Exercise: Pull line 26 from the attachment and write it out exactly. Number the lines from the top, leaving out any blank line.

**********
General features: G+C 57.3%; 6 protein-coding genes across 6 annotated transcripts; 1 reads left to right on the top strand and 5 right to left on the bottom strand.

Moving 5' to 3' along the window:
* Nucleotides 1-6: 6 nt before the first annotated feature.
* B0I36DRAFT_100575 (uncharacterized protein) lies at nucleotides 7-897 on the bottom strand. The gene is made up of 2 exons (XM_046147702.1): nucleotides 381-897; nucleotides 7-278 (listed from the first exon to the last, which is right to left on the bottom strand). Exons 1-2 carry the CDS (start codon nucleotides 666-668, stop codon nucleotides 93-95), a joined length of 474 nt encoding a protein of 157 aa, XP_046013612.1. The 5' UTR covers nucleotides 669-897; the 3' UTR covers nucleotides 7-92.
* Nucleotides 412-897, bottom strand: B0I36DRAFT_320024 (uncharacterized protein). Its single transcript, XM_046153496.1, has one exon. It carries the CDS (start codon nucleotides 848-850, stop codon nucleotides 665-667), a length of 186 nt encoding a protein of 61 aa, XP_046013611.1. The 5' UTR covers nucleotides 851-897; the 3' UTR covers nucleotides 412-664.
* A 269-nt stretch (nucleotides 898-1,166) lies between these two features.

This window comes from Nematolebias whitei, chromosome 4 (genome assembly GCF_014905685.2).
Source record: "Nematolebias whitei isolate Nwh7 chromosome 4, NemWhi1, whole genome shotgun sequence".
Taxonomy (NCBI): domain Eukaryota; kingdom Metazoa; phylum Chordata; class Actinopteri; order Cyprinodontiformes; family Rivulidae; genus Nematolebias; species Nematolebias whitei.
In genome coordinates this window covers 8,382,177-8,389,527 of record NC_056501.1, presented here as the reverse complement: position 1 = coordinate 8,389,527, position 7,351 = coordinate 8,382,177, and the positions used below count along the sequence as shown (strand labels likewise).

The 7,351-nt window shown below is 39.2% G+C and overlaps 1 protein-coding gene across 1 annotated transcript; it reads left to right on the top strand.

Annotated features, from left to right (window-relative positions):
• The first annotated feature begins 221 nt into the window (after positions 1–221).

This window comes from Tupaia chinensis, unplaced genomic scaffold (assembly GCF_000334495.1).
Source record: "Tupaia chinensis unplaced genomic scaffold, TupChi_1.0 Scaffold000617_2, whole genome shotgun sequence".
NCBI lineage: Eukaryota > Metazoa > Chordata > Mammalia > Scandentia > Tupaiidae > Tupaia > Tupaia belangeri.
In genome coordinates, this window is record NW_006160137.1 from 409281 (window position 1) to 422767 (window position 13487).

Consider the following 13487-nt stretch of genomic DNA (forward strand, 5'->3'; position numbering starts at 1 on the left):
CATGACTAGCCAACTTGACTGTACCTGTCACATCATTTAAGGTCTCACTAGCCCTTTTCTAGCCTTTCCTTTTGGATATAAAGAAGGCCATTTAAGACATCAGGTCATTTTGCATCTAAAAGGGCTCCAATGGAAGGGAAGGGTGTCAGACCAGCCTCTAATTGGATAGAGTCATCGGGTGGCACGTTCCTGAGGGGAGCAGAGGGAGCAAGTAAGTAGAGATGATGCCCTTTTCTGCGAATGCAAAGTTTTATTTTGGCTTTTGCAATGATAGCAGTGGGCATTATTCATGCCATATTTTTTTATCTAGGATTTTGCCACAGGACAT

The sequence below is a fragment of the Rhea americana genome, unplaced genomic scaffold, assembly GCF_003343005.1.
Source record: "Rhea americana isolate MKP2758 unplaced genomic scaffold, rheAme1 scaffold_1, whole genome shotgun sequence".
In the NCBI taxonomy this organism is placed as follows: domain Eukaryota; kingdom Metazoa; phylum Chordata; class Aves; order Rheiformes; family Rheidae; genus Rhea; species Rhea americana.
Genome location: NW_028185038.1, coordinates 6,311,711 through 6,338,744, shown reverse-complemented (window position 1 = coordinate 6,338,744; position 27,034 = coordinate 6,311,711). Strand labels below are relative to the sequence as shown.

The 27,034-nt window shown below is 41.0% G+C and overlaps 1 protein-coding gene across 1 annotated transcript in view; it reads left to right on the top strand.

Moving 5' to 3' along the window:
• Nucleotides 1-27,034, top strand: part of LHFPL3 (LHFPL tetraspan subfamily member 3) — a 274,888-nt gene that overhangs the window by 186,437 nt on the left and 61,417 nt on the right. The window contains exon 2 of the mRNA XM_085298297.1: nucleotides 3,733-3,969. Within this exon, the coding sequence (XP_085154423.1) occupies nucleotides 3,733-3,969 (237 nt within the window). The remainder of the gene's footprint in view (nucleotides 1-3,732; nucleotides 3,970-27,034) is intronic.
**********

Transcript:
• Nucleotides 1-27,034, top strand: part of LHFPL3 (LHFPL tetraspan subfamily member 3) — a 274,888-nt gene that overhangs the window by 186,437 nt on the left and 61,417 nt on the right. The window contains exon 2 of the mRNA XM_085298297.1: nucleotides 3,733-3,969. Within this exon, the coding sequence (XP_085154423.1) occupies nucleotides 3,733-3,969 (237 nt within the window). The remainder of the gene's footprint in view (nucleotides 1-3,732; nucleotides 3,970-27,034) is intronic.